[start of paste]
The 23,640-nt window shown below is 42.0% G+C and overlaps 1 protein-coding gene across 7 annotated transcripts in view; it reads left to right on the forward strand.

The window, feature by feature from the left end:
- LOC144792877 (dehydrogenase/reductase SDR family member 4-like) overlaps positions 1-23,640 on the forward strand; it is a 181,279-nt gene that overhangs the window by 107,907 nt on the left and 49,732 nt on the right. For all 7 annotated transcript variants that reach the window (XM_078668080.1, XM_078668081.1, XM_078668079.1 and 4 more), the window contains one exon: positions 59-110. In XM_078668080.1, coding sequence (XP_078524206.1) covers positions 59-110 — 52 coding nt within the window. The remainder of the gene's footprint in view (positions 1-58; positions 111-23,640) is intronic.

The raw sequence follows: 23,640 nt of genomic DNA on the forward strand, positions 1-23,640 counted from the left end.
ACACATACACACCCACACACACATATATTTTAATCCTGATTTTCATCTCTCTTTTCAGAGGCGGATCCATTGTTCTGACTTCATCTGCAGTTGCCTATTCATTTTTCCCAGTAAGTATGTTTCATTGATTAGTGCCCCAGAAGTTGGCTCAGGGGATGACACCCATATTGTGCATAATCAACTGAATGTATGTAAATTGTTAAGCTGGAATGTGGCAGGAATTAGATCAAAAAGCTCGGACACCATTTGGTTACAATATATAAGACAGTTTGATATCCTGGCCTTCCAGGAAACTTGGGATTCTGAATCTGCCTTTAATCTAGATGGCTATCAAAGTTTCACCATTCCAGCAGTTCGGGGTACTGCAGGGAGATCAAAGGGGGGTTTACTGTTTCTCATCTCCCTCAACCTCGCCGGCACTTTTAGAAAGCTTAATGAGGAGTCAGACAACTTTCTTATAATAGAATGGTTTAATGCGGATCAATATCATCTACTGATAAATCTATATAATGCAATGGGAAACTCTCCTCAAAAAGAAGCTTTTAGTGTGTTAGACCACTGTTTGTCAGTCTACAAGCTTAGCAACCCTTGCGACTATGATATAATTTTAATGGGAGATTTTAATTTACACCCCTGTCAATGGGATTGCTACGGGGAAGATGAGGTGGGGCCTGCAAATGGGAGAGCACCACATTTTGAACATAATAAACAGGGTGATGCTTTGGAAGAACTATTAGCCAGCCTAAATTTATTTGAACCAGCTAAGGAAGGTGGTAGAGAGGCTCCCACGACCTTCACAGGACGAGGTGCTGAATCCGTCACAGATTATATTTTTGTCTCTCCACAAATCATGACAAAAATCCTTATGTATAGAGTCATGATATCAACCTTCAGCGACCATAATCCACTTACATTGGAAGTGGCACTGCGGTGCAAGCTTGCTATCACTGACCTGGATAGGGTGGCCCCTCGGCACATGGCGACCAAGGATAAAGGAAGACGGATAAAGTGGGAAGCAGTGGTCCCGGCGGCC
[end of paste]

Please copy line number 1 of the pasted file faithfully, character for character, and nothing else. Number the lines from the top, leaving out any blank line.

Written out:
The 23,640-nt window shown below is 42.0% G+C and overlaps 1 protein-coding gene across 7 annotated transcripts in view; it reads left to right on the forward strand.